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DWP

DWP 12/7/2015

2007 Dodge Nitro SLT 6 Cyl 3.70L

Preventive Maintenance

Fluid changes for power steering and brakes

At our dealership they are constantly advising I need to change my power steering and brake fluids at certain milage. I'm 63 and have been driving for many years and have always heard unless you need to add fluids to these two areas don't open them. This supposedly keeps dirt out of the sealed area. These suggestions they give are not cheap and run around $200 each to change. I would like your opinion on this. I always get around 200,000 miles on my vehicles and the last few years they have been preaching this procedure.

1 Answer


Jimm

Jimm 12/7/2015

Follow the recommended maintenance schedule and list of items in the maintenance manual for your vehicle.

If no brake fluid or power steering fluid change is listed - then it's not considered as 'required' or 'mandatory' by the manufacturer.

It may be good practice, however - to at least replace the brake fluid maybe every 3 years or 36k miles - and avoid the dealerships, in general - for any maintenance items, unless you enjoy the hard sell tactics.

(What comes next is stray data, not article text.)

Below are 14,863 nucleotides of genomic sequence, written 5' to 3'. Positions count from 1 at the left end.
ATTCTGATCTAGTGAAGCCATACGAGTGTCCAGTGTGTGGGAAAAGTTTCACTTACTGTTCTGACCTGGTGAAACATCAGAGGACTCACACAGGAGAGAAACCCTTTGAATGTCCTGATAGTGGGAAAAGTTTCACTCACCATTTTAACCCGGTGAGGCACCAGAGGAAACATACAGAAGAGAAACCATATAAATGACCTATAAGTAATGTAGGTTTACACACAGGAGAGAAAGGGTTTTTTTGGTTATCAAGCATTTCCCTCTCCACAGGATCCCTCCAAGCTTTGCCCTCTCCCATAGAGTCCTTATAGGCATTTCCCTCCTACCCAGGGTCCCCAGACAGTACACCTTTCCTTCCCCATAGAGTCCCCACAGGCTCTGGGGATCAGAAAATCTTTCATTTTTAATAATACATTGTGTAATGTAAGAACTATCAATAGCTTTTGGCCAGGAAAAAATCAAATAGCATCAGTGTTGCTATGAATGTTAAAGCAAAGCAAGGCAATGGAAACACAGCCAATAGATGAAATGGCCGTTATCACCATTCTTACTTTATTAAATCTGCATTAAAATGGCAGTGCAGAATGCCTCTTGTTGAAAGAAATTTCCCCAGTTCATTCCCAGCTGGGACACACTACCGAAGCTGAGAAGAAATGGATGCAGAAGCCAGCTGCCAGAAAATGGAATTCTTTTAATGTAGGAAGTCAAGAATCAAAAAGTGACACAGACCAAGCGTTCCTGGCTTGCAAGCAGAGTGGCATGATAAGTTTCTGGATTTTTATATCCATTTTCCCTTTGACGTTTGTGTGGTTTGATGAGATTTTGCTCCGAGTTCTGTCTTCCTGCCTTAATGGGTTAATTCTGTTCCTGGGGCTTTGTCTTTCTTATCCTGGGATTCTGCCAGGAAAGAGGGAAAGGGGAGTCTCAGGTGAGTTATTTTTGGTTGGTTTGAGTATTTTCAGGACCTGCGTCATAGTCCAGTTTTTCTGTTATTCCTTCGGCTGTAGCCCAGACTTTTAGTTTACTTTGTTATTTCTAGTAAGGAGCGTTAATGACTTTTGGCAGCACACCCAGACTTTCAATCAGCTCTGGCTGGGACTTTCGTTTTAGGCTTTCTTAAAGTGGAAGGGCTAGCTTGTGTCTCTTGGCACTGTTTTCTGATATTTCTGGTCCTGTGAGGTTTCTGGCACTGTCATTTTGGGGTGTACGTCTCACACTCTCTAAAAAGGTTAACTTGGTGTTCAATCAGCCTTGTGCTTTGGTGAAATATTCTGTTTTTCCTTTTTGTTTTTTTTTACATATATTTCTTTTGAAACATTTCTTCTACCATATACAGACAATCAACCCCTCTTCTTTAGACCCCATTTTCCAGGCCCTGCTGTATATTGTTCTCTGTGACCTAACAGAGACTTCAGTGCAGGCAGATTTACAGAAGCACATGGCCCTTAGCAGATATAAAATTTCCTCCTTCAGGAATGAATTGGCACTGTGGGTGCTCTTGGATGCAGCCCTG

66,000 mile service (per the maintenance manual - for the 2007 Dodge Nitro):

Change Engine oil
Replace Oil filter
Rotate / adjust / check air pressure Wheels & tires

72,000 miles

Change Engine oil
Inspect Brake linings
Inspect/replace Drive belt(s)
Replace Oil filter
Rotate / adjust / check air pressure Wheels & tires

Oil filter and engine oil change - these can be performed by yourself at home or by independent garages / repair shops in your area.

Typical costs are around $25.00 if you perform the task yourself (around $3.00 - $5.00 for the filter and maybe $2.00 - $3.00 per quart of oil).

Oil filter = FRAM PH3600 - or it's equivalent at around $2.10 each from these on-line vendors: www.autopartswarehouse.com, www.partsgeek.com, www.rockauto.com, www.partstrain.com - to list a few.

For brake fluid change - just get a couple of bottles of the correct brake fluid and an oven baster. Simply suck out & discard what you can out of the master cylinder reservoir & top off with the new stuff. Wait a month or so & do it again (by then, the new fluid mixes with the old). Then do it again a month later. An easy feed & bleed! That'll replace most of it. And you won't have to worry about making a mess in your driveway, getting air bubbles in the lines, breaking a frozen bleeder valve, or kinking a brake line.

Plus you have saved the $200.00 - minus the cost of the two or three containers of brake fluid at the auto parts store.

Be sure to record the 'brake fluid change' in the vehicle maintenance records when this simple task is completed.

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